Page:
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Governance and Poverty Impacts of the Illegal Timber Trade in Central America

This project aims to catalyse institutional and policy change with regard to the illegal timber trade in Honduras and Nicaragua through the creation of an accessible information base on the nature, extent and dynamics of this illegal trade, and by building awareness, dialogue and 'coalitions for change' amongst political institutions, government agencies, donors and civil society.

The illegal timber trade costs governments a fortune in lost revenue, corrodes State mechanisms of formal governance at all levels and leads to increased violence, as income from illegal timber is invested in small arms. Actors have no option to operate illegally. As well as important economic costs, there are wider social losses due to poor governance.

ODI, together with Central American partners, have undertaken one of the first systematic analyses of the nature and dynamics of illegal logging in Honduras and Nicaragua, the legal, institutional and policy failures underlying the problem, as well as its social, economic and governance impacts.

In Honduras, 75-85% of hardwood timber production is clandestine. In Nicaragua, clandestine timber constitutes about half total production. The trade is frequently linked to criminal syndicates and feeds administrative corruption at national and local levels. In Honduras, it has resulted in the breakdown of small-scale producer groups and the 'capture' of the Social Forestry System by powerful intermediaries.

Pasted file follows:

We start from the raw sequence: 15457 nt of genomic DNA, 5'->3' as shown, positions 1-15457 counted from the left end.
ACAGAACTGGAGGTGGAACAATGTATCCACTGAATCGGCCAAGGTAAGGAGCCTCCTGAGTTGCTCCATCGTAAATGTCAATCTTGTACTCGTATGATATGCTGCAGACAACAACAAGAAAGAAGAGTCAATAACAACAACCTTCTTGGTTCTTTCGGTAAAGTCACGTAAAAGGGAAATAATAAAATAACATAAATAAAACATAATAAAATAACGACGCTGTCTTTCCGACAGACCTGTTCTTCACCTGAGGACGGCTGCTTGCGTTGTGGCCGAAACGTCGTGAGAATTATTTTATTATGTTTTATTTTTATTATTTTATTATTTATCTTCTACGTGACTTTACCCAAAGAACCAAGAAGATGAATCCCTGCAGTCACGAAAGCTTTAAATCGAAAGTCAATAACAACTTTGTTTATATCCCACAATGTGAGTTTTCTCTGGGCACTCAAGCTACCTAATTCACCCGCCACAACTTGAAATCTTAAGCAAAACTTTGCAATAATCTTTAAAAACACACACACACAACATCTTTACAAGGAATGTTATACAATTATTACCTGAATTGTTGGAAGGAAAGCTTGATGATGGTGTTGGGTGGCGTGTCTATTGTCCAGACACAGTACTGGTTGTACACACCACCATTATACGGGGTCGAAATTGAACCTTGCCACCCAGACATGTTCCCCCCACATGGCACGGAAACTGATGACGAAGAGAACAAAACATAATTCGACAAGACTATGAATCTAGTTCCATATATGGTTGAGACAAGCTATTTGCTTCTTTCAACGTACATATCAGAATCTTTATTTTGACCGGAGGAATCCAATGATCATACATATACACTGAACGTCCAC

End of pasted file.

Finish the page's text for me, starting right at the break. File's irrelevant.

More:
Yet loggers, industrialists, communities and individuals in the forest sectors of Honduras and Nicaragua face a number of constraints to legality. The legal and policy framework is sometimes confusing, inconsistent and difficult to comply with. This is compounded by limited state capacity to prevent, detect and enforce the law. Poor detection, the difficulty of prosecuting offences, corruption and lenient penalties for forest crime all create substantial incentives to operate illegally.

The results of the study can be found at:
www.talailegal-centroamerica.org

These include:

  • micro-level case studies of clandestine and 'legalised' cutting for export and the domestic market;
  • thematic analyses of the economic costs of illegal logging; the legal, policy and institutional 'barriers to legality' acting on forest producers; and the regional flow in clandestine/unreported timber;
  • a review of emerging best practices for the prevention, detection and suppression of illegal logging (to inform national and regional plans for action).
Adrian Wells, Michael Richards